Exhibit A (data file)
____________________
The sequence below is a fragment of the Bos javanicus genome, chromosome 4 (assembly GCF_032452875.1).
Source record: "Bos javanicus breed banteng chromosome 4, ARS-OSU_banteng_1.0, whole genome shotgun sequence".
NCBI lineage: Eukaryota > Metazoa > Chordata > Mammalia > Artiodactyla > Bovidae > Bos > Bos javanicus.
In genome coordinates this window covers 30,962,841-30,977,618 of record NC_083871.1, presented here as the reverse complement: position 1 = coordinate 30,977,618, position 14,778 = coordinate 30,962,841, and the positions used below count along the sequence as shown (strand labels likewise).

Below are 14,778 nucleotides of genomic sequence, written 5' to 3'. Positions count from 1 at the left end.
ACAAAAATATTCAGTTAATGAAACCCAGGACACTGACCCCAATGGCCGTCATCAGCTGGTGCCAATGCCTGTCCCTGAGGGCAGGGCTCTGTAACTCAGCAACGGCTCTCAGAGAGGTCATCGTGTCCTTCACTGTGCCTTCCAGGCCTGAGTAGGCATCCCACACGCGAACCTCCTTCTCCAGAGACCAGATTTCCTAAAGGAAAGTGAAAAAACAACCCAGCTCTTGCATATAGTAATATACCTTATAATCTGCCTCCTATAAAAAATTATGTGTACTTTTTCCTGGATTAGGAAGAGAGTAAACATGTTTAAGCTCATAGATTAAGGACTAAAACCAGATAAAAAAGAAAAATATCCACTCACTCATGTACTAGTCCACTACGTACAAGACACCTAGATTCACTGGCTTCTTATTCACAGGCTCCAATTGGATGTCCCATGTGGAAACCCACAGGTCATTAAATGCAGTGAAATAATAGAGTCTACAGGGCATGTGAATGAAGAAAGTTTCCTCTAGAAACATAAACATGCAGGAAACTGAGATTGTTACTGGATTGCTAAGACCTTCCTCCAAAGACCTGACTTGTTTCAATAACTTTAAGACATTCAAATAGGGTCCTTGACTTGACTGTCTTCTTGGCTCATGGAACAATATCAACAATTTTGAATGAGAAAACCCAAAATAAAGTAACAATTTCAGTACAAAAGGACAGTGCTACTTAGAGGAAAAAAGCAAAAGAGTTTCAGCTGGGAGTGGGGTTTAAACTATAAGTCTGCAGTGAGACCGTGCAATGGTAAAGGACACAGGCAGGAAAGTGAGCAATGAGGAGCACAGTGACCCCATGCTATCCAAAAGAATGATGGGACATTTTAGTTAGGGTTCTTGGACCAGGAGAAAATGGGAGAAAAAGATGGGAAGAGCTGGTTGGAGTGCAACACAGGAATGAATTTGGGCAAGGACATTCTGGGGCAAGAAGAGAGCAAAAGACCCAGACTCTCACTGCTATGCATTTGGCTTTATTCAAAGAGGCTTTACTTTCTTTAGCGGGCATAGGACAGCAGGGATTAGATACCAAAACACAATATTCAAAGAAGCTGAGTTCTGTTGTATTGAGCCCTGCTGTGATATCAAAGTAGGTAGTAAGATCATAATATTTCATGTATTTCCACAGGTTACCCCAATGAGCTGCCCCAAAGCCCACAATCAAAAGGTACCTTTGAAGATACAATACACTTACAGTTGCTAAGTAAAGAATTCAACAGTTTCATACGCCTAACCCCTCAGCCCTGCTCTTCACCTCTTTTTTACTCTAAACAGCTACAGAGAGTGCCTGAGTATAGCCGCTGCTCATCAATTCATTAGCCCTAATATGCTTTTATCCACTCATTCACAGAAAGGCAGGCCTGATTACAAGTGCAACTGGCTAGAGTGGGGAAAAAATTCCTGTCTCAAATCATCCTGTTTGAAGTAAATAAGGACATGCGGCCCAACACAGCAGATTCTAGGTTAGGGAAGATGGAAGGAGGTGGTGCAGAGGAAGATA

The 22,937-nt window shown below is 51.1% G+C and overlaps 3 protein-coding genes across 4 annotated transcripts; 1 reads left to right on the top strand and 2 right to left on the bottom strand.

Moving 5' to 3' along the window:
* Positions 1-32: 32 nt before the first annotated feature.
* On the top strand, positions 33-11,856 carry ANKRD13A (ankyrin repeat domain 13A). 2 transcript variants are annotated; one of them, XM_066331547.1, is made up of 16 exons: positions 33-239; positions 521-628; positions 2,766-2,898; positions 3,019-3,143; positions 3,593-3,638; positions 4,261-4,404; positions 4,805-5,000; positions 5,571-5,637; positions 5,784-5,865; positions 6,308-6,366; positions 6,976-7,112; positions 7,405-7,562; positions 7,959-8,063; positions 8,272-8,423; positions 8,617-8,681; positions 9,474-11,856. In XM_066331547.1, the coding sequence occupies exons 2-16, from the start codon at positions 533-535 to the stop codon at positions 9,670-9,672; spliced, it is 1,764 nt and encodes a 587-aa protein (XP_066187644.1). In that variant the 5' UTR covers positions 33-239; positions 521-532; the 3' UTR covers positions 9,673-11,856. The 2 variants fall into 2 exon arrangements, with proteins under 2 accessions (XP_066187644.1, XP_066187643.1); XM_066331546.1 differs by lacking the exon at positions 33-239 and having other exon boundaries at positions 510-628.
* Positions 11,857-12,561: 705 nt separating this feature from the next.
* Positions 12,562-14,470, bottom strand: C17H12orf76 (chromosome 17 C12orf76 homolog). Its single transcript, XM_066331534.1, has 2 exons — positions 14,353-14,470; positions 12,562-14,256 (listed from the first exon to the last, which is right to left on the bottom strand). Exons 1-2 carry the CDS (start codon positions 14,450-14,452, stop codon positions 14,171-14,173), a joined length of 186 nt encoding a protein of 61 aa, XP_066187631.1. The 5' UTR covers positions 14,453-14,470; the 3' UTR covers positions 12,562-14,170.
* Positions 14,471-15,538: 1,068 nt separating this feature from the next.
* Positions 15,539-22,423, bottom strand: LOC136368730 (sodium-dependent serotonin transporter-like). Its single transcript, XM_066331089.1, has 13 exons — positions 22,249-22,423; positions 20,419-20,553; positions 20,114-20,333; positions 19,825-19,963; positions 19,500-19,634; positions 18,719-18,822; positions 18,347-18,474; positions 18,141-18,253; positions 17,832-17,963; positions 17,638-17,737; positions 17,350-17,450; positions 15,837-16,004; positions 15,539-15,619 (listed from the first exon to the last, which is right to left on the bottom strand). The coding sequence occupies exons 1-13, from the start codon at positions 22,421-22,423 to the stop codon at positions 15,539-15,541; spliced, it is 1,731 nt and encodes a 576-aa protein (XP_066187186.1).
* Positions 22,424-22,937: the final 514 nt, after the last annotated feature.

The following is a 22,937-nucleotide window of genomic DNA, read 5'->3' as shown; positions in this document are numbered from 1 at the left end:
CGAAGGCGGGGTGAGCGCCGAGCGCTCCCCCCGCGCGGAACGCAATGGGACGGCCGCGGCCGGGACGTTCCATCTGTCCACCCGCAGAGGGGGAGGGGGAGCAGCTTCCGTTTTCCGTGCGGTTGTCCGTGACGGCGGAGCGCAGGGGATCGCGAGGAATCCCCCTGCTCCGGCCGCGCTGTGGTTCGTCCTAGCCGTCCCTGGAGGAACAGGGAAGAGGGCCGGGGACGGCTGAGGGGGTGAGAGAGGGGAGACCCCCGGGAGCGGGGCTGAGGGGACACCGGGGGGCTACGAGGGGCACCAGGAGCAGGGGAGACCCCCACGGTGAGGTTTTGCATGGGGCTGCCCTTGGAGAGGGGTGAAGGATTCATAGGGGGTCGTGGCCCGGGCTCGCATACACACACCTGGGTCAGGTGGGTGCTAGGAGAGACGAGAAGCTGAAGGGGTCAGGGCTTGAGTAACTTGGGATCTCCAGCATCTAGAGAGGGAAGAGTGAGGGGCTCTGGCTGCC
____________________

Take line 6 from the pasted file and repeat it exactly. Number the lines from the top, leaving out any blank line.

ACAAAAATATTCAGTTAATGAAACCCAGGACACTGACCCCAATGGCCGTCATCAGCTGGTGCCAATGCCTGTCCCTGAGGGCAGGGCTCTGTAACTCAGCAACGGCTCTCAGAGAGGTCATCGTGTCCTTCACTGTGCCTTCCAGGCCTGAGTAGGCATCCCACACGCGAACCTCCTTCTCCAGAGACCAGATTTCCTAAAGGAAAGTGAAAAAACAACCCAGCTCTTGCATATAGTAATATACCTTATAATCTGCCTCCTATAAAAAATTATGTGTACTTTTTCCTGGATTAGGAAGAGAGTAAACATGTTTAAGCTCATAGATTAAGGACTAAAACCAGATAAAAAAGAAAAATATCCACTCACTCATGTACTAGTCCACTACGTACAAGACACCTAGATTCACTGGCTTCTTATTCACAGGCTCCAATTGGATGTCCCATGTGGAAACCCACAGGTCATTAAATGCAGTGAAATAATAGAGTCTACAGGGCATGTGAATGAAGAAAGTTTCCTCTAGAAACATAAACATGCAGGAAACTGAGATTGTTACTGGATTGCTAAGACCTTCCTCCAAAGACCTGACTTGTTTCAATAACTTTAAGACATTCAAATAGGGTCCTTGACTTGACTGTCTTCTTGGCTCATGGAACAATATCAACAATTTTGAATGAGAAAACCCAAAATAAAGTAACAATTTCAGTACAAAAGGACAGTGCTACTTAGAGGAAAAAAGCAAAAGAGTTTCAGCTGGGAGTGGGGTTTAAACTATAAGTCTGCAGTGAGACCGTGCAATGGTAAAGGACACAGGCAGGAAAGTGAGCAATGAGGAGCACAGTGACCCCATGCTATCCAAAAGAATGATGGGACATTTTAGTTAGGGTTCTTGGACCAGGAGAAAATGGGAGAAAAAGATGGGAAGAGCTGGTTGGAGTGCAACACAGGAATGAATTTGGGCAAGGACATTCTGGGGCAAGAAGAGAGCAAAAGACCCAGACTCTCACTGCTATGCATTTGGCTTTATTCAAAGAGGCTTTACTTTCTTTAGCGGGCATAGGACAGCAGGGATTAGATACCAAAACACAATATTCAAAGAAGCTGAGTTCTGTTGTATTGAGCCCTGCTGTGATATCAAAGTAGGTAGTAAGATCATAATATTTCATGTATTTCCACAGGTTACCCCAATGAGCTGCCCCAAAGCCCACAATCAAAAGGTACCTTTGAAGATACAATACACTTACAGTTGCTAAGTAAAGAATTCAACAGTTTCATACGCCTAACCCCTCAGCCCTGCTCTTCACCTCTTTTTTACTCTAAACAGCTACAGAGAGTGCCTGAGTATAGCCGCTGCTCATCAATTCATTAGCCCTAATATGCTTTTATCCACTCATTCACAGAAAGGCAGGCCTGATTACAAGTGCAACTGGCTAGAGTGGGGAAAAAATTCCTGTCTCAAATCATCCTGTTTGAAGTAAATAAGGACATGCGGCCCAACACAGCAGATTCTAGGTTAGGGAAGATGGAAGGAGGTGGTGCAGAGGAAGATA